Spanish police claim to block cartel expansion
Spanish police and the FBI have reportedly blocked a major Mexican drug cartel from launching a European operation. Sinaloa cartel member Jesus Gutierrez Guzman was part of the operation. Guzman is alleged to be the cousin of Joaquin Archivaldo Guzman, known as “El Chapo,” the leader of the Sinaloa cartel.
The ministry said the cartel wanted to make Spain a gateway for operations in Europe, even carrying out test runs using shipping containers without drugs. But investigators managed to monitor many of the group’s activities and intercepted a container carrying 373 kilos (822 pounds) of cocaine in late July before moving in to make the arrests.
The Interior Ministry statement said Jesus Gutierrez Guzman, Rafael Humberto Celaya Valenzuela, Samuel Zazueta Valenzuela and Jesus Gonzalo Palazuelos Soto were arrested near their hotels in the Spanish capital. The statement did not say precisely when the arrests were made, and when called by phone ministry officials could not immediately give exact details of the dates.
Jesus Gutierrez Guzman is alleged to be the cousin of Joaquin Archivaldo Guzman, known as “El Chapo,” the leader of the cartel and Mexico’s most wanted man. Since escaping prison in 2001, Joaquin Archivaldo Guzman has run the Sinaloa cartel, one of Mexico’s two most powerful drug-organizations, from a series of hideouts and safe houses across Mexico.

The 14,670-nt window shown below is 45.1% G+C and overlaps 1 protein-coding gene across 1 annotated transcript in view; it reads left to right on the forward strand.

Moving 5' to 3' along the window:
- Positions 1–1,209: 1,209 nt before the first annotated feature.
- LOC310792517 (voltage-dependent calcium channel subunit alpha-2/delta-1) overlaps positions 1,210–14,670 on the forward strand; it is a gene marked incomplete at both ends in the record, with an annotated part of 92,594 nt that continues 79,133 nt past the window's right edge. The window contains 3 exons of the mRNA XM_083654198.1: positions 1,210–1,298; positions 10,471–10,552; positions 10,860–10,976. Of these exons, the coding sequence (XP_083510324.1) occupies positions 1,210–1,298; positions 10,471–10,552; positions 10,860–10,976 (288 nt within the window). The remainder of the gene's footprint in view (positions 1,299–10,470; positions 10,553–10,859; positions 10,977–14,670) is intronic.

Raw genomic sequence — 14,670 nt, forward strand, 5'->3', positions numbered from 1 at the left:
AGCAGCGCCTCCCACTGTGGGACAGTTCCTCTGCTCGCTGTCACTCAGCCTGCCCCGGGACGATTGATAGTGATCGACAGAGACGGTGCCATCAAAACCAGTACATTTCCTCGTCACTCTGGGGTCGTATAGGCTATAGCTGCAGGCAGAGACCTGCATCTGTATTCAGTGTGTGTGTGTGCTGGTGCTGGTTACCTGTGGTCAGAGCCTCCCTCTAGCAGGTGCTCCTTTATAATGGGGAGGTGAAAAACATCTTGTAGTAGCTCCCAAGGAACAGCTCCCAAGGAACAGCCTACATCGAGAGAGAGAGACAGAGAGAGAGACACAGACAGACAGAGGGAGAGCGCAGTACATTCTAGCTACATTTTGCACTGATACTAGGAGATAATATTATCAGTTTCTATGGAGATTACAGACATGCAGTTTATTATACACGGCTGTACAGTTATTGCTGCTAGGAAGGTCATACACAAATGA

Law-enforcement officials say he has earned billions of dollars moving tons of cocaine and other drugs north to the United States. In recent months, the Sinaloa cartel and its allies have been waging a brutal war against the paramilitary Zetas cartel across Mexico, often carrying out mass killings that have left hundreds of dismembered bodies dumped in public places.
Along with the alleged link to the cartel leader, the arrests in Spain have attracted a great deal of media interest in Mexico because a Facebook page in Celaya Valenzuela’s name appears to show a photograph of him alongside Mexico’s President-elect Enrique Pena Nieto. The photo was posted on Feb. 11. The presidential elections were held in July.
The operation against the Sinaloa cartel was made possible thanks to agents using “the most modern research techniques,” which had at all times been supervised by judges and prosecutors, the Interior Ministry statement said. It noted that “the bulk” of the investigation was carried out in the United States.
U.S. agents had learned that cartel members were planning to travel to Spain and were later able to confirm the trip, which took place in March 2011, the statement said. Thanks to the information provided by the FBI’s Boston division, Spanish police located the suspects and monitored them closely “to ensure their full identification,” the statement said.
The statement said FBI investigators had determined that the gang intended to begin large cocaine shipments by sea with the drugs concealed in cargo containers. The cartel used stringent security measures to try to ensure the success of the operation and did several test runs, initially shipping containers without any drugs in them.
When they sent a first drugs shipment to Spain on board a ship from Brazil in late July, officers intercepted it, the statement said.
The arrest of his alleged cousin could potentially lead to information about the whereabouts of the fugitive Mexican drug lord. Investigators working to bust Sinaloa’s operations thought in June that they had nabbed a son of Joaquin Archivaldo Guzman, but it turned out they got the wrong man.
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